We decided to take a different route on our way out of San José, turning right a short way out of town to head toward the coastal community of Los Negras but turning toward the main highway A7/E15 before reaching it. Once again, the scenery was great as we rolled along almost alone on excellent highways that wound their way up and around spectacular arid mountains in this desert-like part of Spain. We also saw this old windmill now converted into someone's very nice hacienda.
Even after we reached the main highway and began to head northeast at 120-kph, the scenery was quite nice for a long time. The geological layering of many of the gorges and peaks reminded us of Badlands National Park in South Dakota, USA!
We enjoyed this beach so much that, before we continued onward to Alicante the next morning, we actually came back for a better look while the sun was shining. As a result, we have some photos from dusk the evening before mixed in with our next morning ones. The first two photos show the strangely eroded formations where the molten 'breccia' flow has been worn away by the sea, while the 3rd photo shows Sue standing in front of a white rock on the beach with the breccia dwarfing her. Reportedly, the various eroded hollows in the 4th photo make excellent spots to take shelter from the hot summer sun during peak season! Unlike lava, which is of a more uniform texture, breccia is formed by volcanic explosions which break up large chunks of the surrounding rock, which then become trapped in and carried along by the lava flow until the mixture cools into a solid mass, with bits of the broken rock still visible within the now cooled molten rock.
Literature says that this area "represents the best example of fossil vulcanism in the Iberian Peninsula. The exceptional conditions for observation allow the visitor to go for a walk through an open 'geological museum' with a great scientific and tourist interest including molten rock flows, volcanic domes, volcanic calderas, columnar joints, fossilized beaches and reef constructions."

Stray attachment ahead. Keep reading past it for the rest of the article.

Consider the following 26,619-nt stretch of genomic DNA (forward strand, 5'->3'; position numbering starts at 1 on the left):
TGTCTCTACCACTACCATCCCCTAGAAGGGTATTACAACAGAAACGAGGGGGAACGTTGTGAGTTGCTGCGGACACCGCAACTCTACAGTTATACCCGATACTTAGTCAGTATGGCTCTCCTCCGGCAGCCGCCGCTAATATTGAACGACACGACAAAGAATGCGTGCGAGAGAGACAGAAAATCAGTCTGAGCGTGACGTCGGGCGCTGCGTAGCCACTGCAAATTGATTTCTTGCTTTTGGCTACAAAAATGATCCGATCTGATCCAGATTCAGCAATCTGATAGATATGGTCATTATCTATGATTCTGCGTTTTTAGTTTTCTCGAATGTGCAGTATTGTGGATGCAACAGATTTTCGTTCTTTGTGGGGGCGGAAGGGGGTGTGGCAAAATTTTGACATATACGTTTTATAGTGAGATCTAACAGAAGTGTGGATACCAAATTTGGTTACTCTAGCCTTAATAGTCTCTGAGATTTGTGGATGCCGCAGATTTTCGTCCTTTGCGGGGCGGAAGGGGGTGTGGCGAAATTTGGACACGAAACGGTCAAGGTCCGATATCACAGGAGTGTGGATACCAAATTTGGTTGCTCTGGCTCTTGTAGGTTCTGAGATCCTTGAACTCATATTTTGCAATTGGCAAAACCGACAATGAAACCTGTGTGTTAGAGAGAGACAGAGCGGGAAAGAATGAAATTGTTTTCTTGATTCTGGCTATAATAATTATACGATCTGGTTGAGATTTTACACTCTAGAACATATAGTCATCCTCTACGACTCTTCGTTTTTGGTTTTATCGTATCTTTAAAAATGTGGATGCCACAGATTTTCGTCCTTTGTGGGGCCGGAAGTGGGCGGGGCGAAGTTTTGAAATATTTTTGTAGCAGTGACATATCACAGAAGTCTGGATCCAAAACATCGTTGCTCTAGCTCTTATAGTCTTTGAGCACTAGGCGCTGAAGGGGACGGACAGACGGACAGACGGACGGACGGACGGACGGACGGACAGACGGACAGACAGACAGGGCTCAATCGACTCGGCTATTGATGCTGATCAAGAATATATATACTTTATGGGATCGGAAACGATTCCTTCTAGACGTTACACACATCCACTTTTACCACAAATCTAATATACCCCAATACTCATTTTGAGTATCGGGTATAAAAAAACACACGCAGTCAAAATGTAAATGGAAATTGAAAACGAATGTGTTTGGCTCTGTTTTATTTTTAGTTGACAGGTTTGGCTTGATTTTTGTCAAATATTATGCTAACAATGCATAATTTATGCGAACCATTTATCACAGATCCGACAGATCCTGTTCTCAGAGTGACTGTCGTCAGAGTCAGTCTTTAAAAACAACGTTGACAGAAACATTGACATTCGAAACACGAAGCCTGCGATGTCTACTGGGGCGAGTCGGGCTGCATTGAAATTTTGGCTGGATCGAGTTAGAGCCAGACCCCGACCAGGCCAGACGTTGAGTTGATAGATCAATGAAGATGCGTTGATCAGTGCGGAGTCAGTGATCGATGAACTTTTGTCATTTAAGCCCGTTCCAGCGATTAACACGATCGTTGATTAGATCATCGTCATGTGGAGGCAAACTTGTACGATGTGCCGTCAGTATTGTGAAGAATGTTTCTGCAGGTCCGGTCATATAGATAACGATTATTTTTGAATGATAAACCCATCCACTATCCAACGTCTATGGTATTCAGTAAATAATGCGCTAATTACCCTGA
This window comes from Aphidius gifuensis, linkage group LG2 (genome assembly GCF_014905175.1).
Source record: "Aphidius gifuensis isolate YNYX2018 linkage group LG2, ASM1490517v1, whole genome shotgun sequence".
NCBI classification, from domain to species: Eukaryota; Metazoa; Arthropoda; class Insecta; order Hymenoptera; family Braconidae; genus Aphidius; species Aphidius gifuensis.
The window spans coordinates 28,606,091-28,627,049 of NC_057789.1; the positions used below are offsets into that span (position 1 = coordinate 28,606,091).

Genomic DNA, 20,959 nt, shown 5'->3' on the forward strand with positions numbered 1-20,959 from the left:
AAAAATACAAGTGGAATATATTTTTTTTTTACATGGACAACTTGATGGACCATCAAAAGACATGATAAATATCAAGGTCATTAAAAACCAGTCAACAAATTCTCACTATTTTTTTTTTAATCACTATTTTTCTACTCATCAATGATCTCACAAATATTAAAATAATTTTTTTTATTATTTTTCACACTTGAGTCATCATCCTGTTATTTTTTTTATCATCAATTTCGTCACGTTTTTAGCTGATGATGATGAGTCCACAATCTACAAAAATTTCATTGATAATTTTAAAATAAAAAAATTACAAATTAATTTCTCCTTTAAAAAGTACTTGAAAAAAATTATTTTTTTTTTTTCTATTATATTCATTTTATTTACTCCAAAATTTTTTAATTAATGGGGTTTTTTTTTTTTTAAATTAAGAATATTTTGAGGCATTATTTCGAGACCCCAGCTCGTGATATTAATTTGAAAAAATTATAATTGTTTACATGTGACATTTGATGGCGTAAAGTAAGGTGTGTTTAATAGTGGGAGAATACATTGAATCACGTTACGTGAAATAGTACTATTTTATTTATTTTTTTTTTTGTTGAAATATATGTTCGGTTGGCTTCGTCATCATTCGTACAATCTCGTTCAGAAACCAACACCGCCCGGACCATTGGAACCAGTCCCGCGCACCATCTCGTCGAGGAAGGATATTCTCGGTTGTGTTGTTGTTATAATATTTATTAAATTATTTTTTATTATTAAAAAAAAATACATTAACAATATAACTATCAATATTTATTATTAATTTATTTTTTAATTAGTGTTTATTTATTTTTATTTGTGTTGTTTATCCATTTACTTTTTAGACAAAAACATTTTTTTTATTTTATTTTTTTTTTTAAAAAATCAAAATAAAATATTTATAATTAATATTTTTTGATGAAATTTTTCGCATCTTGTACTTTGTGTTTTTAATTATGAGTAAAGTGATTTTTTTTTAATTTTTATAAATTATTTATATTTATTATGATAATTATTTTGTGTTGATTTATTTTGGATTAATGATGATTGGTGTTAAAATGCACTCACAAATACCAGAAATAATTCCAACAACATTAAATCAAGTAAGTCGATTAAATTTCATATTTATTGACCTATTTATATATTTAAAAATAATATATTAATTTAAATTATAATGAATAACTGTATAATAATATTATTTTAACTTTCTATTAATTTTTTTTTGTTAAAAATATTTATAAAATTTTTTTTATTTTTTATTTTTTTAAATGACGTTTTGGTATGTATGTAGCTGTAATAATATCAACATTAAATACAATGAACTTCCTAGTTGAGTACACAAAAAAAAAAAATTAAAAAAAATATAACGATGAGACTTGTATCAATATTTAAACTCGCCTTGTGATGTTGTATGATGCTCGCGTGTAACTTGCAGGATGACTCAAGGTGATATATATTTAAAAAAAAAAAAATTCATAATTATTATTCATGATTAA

From the Andalucia.com website: "Covering 45,663ha in the southeastern corner of Spain, Cabo de Gata-Níjar is Andalucia's largest coastal protected area, a wild and isolated landscape with some of Europe's most original geological features. The related mountain range is Spain's largest volcanic rock formation with sharp peaks and crags in ochre-hues. It falls steeply to the sea creating jagged 100m-high cliffs, which are riven by gullies leading to hidden coves with white sandy beaches, some of the most beautiful in Andalucia. Offshore are numerous tiny rocky islands and, underwater, extensive coral reefs teeming with marine life."
Continuing our drive onward toward the lighthouse located close to Cabo de Gata, we came to the small settlement of Almadraba Monteleva which sprung up in the early 1900s when the flat area here beside the sea was developed with salt pans for production of salt. Today, this industry is suffering economic problems but the salt pans continue to be a major stop-over point for birds migrating between Africa and Europe, including up to about 2,400 pink flamingos.
Standing beside the highway is the now abandoned church of Iglesia de la Almadraba Monteleva also dating from the early 1900s, making quite an impressive sight. Both it and the adjoining small village were actually built by the company that developed the salt pans here. We had to stop for a closer look and noticed that a large sign said that it was to be rehabilitated from its present derelict condition - although not much actual work appeared to have been accomplished.
The small village associated with the church seemed to be relatively popular considering the time of the year, with quite a few cars pulled into one of its restaurants as we drove on through.
Not long after a late afternoon shower had driven us for cover in a small bar, the sun suddenly broke through again shortly before dusk began to fall. Sue suddenly jumped up and said "let's head out to have a look at the beaches along the Cabo de Gata-Nijar Nature Park coast west of town while we have the chance". It sounded good to me, so off we went in our car - it was only about 4-km before we came to a dirt road with a raised gate pole. Located there were the remains of an historic Spanish windmill probably used to pump water in the old days in this semi-arid climate. A glance to the other side showed us the mountains along the landward side of this area of beaches as well as another old looking building of some sort (2nd photo).
From our perch on the hillside and as we drove further on, we could see Playa de los Genoveses in the distance (3rd and 4th photos). This 1-km long broad sandy beach is very popular with swimmers but has no facilities of any sort. In our case, we could see that the sun was quickly starting to set behind the mountains and we really wanted to see the next beach, Playa de Mónsul, so we kept on driving at the designated 20 kph on the somewhat rough unpaved road.
It did not take us too long to backtrack and find the scenic road leading to the the other side of the cape, where we were hoping to find a little town with a nice place for us to spend the night.